Mahi Sauvignon Blanc is a white wine made in the Marlborough wine-growing region of New Zealand. The fruit is sourced from several of the estates vineyards.
The winemaker and owner of Mahi Wines is Brian Bicknell. Brian has made wine around the world for about 15 years when he settled in Marlborough on 1996. Brian was interested in noting that vineyards in the different valleys of Marlborough produced remarkably unique profiles. At the time most Marlborough Sauvignon would be blended from different areas. A plan was hatched to make wines from different vineyard sites to show that the region had true depth, complexity and “terroir”. Winemaking at Mahi is very “hands off”. Fruit is hand harvested and sorted prior to being ‘whole-cluster’ pressed at the winery. Fermentation is done with the indigenous yeasts that arrive on the grapes, and if barrels are used these will be French, as they give a more savoury character to the wines. Today Mahi have several vineyard sites including the original one in the Fareham Lane areas of the Wairau Valley. In 2006 Brian was able to quit his other winemaking commitment and focus on Mahi Wines only. This coincided with the purchase of the old Cellier Le Brun winery which was upgraded and modernised. The first vintage released from the new winery was the 2007.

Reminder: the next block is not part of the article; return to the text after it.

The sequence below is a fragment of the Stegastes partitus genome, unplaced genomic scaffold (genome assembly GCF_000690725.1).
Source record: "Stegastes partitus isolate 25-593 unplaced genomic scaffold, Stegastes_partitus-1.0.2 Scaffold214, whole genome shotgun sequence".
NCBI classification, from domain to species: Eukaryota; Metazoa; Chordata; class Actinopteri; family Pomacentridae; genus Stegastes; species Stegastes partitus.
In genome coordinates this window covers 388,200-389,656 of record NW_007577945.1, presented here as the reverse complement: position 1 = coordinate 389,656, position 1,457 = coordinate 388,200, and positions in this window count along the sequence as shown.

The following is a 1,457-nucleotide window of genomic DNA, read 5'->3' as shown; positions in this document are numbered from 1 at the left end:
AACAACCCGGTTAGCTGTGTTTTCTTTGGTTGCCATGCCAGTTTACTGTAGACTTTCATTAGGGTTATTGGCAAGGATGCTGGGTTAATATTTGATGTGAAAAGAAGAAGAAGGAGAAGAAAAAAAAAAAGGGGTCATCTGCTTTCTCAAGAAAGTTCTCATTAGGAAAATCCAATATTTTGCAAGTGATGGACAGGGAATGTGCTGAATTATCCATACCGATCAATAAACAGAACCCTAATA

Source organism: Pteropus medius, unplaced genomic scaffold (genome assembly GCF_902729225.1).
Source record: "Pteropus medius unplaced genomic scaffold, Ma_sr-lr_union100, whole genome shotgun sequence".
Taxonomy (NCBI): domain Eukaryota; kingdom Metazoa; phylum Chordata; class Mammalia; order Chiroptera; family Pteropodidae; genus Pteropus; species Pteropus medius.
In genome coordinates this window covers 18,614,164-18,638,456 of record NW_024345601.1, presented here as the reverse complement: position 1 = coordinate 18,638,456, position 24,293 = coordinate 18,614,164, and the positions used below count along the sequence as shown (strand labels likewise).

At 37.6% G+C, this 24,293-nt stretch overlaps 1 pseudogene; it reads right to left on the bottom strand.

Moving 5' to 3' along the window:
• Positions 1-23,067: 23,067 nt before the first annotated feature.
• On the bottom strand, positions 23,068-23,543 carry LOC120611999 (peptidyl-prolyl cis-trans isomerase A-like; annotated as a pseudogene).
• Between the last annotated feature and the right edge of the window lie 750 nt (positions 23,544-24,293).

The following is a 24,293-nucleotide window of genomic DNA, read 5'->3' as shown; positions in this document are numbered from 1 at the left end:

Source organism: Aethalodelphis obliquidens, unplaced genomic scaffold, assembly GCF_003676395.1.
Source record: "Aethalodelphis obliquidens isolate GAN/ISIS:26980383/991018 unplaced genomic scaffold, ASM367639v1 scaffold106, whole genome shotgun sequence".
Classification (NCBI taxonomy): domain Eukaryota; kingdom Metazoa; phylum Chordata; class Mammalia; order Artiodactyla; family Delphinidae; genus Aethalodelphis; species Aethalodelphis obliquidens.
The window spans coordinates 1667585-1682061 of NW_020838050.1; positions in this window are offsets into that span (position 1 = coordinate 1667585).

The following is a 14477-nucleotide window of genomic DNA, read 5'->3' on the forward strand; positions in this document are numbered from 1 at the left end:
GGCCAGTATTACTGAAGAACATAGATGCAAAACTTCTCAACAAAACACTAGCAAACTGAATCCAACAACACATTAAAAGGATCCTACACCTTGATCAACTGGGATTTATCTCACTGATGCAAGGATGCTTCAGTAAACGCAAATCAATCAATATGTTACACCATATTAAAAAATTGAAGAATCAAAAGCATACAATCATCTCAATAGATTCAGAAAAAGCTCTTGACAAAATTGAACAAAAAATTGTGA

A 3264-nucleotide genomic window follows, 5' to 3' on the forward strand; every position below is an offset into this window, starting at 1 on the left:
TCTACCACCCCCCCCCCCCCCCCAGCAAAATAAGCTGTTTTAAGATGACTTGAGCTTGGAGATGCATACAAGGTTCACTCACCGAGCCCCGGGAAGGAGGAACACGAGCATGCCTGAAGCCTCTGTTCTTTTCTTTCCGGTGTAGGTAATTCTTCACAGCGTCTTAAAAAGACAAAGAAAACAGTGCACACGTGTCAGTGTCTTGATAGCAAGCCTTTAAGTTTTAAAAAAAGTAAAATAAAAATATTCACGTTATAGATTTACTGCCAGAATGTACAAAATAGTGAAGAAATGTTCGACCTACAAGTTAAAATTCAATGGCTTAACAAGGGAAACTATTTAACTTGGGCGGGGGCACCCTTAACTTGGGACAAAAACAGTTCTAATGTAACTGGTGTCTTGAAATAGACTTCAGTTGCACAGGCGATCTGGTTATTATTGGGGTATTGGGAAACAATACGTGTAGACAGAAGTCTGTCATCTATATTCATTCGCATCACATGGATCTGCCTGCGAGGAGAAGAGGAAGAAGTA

The Mahi Sauvignon Blanc is a blend of Sauvignon Blanc grapes from several different vineyards (having said all that about single vineyard sites) and is a great starting point for exploring the Mahi style. The hand-picked fruit was whole-cluster pressed so that the time on skins was minimised. A portion of this juice, 12% this in 2016, was barrel-fermented in older French oak to give greater weight, though ensuring that wood is not evident on the nose. The balance of the wine was fermented cool to retain the fruit characters from Mahi’s vineyards. The native ferment portion, 12%, also adds levels of flavour and texture, giving a savoury note that balances some sweeter fruit. The final blend was made solely from free-run juice, Brian feels that this produces a more elegant and subtle wine.